從匹配用戶的行爲狀態談遊戲的設計模式

從匹配用戶的行爲狀態談遊戲的設計模式

原作者:Isaac Shalev 譯者:Willow Wu

每個遊戲都應該以這樣或那樣的方式來測試玩家的技能,這樣你纔有出發點,不會做出無意義的決策。遊戲中經常考驗的技能包括預估可能性、計算區間值、轉換遊戲中的貨幣(比如金錢、商品和勝利點數)以及在各種不同的場景中運用空間推理。

我感覺如今的設計模式有些不同以往了,有些遊戲是圍繞着另一個領域的知識而設計。講一下題外話:有種模型被稱爲ASK模型,意在嘗試改變一個人的工作行爲,它的核心思維是行爲可以被態度(Attitude)、技能(Skill)以及知識(Knowledge)所控制。要改變人的行爲,你至少要針對其中的一個方面進行改造,但通常是三個方面都要抓。我提到這個是想更清楚地表達技能和知識的不同。有一種說法是技能是準確執行任務的能力,而知識告訴你是哪個任務是應該去執行的,但我認爲這樣會變得太過依賴於知識,把知識當策略使,而不是信息素材,我聚焦的是後者。

Minercraft pocket edition(from paulor.net)

Minercraft pocket edition(from paulor.net)

在很多遊戲中,知識只佔了少部分。遊戲中大概會有卡片、特殊事件這些受歡迎的元素,從本質上來說,玩家所需具備知識就是遊戲規則。如果你懂規則的話,那就能順利玩起來了,接下來就是看誰玩得最好。然而,還有很多遊戲的設計理念是遊戲之外的知識可以幫助你贏得勝利。

知識問答類遊戲就是完全依照這種模式設計的,就比如Timeline和Trivial Pursuit。還有更巧妙的遊戲比如說Codenames、Taboo和Dixit,它們要求玩家對遊戲中沒有的東西進行聯想。雖說在不學習、不拓展知識面的情況下你很難提高純知識問答類遊戲的技能,但是聯想類遊戲不一樣,隨着玩家之間建立越來越多的共同聯想和通用語言,玩家的進步空間會變得更大。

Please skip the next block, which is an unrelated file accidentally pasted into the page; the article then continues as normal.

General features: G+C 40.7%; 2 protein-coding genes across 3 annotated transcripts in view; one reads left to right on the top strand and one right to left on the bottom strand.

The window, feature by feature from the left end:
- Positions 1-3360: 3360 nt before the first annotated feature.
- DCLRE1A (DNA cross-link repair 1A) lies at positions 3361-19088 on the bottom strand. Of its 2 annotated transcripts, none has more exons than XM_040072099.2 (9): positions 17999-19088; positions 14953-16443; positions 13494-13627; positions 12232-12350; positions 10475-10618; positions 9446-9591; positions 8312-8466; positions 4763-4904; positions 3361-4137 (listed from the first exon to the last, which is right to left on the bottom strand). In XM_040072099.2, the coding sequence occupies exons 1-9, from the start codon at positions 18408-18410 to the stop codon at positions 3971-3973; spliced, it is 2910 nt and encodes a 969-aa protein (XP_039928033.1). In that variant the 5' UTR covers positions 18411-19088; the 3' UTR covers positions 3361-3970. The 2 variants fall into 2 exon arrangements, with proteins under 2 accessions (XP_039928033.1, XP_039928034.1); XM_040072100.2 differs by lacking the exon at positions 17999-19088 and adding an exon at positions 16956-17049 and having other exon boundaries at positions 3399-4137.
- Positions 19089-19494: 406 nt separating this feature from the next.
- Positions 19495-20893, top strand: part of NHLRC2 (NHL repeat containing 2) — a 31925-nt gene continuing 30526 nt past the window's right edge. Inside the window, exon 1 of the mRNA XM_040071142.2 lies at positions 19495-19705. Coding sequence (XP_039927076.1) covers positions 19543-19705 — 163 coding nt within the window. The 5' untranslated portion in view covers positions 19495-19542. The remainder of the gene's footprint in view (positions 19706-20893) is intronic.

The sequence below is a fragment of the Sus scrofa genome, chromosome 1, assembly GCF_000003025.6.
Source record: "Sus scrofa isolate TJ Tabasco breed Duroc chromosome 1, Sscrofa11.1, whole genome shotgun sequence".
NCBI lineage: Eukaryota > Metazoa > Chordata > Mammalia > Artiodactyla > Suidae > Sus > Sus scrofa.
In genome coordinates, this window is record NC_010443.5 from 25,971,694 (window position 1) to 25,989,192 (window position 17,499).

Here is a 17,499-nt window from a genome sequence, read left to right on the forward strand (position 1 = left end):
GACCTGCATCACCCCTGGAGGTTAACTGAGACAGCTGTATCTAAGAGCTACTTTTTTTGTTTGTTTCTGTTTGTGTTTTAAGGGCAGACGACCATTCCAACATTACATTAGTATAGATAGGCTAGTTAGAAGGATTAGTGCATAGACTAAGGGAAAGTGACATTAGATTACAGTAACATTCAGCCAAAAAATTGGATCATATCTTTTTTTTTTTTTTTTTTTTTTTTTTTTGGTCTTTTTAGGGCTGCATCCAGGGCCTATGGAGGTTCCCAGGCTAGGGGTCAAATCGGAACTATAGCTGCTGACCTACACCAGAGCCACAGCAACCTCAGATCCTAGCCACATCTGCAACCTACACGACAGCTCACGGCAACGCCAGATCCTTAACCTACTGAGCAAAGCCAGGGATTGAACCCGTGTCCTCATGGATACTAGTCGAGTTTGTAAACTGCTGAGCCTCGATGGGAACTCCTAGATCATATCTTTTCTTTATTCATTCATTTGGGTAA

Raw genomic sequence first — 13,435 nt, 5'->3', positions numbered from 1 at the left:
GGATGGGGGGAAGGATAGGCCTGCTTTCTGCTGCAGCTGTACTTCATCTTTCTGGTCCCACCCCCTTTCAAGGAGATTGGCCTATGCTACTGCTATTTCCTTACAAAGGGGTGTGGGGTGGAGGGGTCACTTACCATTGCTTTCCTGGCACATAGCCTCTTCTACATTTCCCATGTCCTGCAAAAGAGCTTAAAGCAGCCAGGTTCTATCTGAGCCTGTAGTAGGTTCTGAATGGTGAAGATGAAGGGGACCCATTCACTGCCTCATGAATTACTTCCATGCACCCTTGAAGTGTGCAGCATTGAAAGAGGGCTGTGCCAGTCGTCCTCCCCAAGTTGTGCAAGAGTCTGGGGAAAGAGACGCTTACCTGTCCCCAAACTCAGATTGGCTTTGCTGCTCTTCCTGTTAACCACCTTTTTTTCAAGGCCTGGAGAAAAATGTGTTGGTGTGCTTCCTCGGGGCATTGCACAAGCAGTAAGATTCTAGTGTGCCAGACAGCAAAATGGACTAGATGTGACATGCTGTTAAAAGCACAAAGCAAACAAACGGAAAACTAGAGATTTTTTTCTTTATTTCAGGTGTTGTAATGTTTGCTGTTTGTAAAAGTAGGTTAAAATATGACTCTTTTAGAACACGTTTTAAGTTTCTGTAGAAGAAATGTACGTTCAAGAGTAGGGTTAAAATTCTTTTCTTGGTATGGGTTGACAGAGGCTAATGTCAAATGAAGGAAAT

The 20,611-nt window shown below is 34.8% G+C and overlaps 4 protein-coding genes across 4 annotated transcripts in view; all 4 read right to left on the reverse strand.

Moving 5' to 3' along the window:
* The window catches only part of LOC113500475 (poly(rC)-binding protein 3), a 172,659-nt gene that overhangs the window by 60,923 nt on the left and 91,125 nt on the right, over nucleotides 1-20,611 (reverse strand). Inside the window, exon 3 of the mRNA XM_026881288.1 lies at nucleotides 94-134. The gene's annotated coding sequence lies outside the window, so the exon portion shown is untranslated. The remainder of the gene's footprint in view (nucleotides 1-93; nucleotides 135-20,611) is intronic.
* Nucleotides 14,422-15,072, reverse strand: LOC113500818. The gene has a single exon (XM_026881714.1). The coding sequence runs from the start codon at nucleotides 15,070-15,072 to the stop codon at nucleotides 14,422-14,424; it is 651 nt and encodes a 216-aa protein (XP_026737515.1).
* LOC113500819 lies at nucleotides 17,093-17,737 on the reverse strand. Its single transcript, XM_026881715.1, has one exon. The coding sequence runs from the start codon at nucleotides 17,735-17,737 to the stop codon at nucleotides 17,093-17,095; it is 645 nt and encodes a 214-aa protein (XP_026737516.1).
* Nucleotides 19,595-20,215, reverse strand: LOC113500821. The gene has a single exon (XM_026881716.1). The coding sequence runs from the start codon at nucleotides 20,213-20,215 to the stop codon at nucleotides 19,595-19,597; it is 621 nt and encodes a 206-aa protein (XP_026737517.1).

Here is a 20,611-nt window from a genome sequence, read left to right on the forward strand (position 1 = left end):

Scrabble還有其它拼字遊戲也採用了這種設計模式。詞彙量大的玩家能在Wordsy and Boggle中獲得高分,熟悉字母頻率的玩家能在Paperback中玩得得心應手。

有些歷史類遊戲和IP遊戲也採取了這種側重於考驗知識儲備的設計模式,比如說,1960:The Making of the President,不熟悉南方戰略的玩家可能會高估肯尼迪在南方的勢力,按照自己的意願分配資源,但是遊戲本身是傾向於複製歷史,因此這類玩家可能會玩的比較辛苦。類似地,如果玩家瞭解《沙丘》的故事,那麼他們在一開始就能有效地利用派系和權力。

這種設計模式對遊戲團隊來說是一個非常艱鉅的挑戰。玩家可能會因爲遊戲過於依賴知識儲備而感到失望。玩家一般不會排斥遊戲本身的挑戰性,他們可以接受不同的技術水平會對遊戲的結局產生不一樣的影響,但涉及到單純的知識面差距就會打擊玩遊戲的慾望了。

也許這就能在一定程度上解釋爲什麼教育類、歷史類遊戲很難成爲受玩家歡迎的好遊戲,它們的設計難度太大了。如果你已經確切知道了怎麼做才能贏,那麼從設計的角度上來說,這遊戲其實是有問題的。因爲它只是跟玩家解釋了爲什麼“這個”策略可以贏,卻沒有給玩家探索策略或比拼技能的機會。歷史戰爭類遊戲,還有其它以戰爭爲主題的遊戲就會經常遇到這樣的問題。模擬類遊戲通常都會把注意力放在那些勢均力敵的戰鬥上,這樣他們會有更多精力提高遊戲的擬真度,遊戲的競爭機制也不會讓玩家覺得無趣。戰爭類遊戲的自由度會更高一點,舉個例子:在Memoir ’44中,軍隊計劃要從諾曼底向柏林出發,但在軍隊的部署上玩家還是有一定的自由。

除此之外,設計師們在設計IP類遊戲時也要格外注意。對於那些熟悉原著的鐵桿粉絲來說,如果原著中應用的策略在遊戲中得不到成效,或者是關鍵角色沒有突出特點/能力一般,那麼這個遊戲不會得到他們的好評。從另一方面來說,也就是那些不怎麼熟悉原著的玩家,如果原著中那些費解的策略在他們看很牽強,然而它們卻在遊戲中變得很有效,那麼這些玩家就會覺得設計師偷懶,遊戲讓人失望。最好的做法是把IP遊戲打造成一個相當完整、逼真的世界,而不是一板一眼照着原著做遊戲。

我認爲,我們可以從像Candyland這樣的遊戲中學習到很重要的東西,因爲這些遊戲教會了我核心玩法的重要性,以及如何通過核心玩法來將玩家帶入遊戲文化中。最終,我們不能做出一款讓玩家處處受限的遊戲。遊戲也是我們文化的組成部分,這是我們應該承認的,也是設計時應該多加註意的。

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Every game should tests players’ skills in one way or another, or else it doesn’t have meaningful decisions baked into it. Skills that are common to many games include being able to gauge probabilities and calculate expected values, to be able to convert in-game currencies like money, goods and victory points, and to be able to use spatial reasoning in a variety of settings.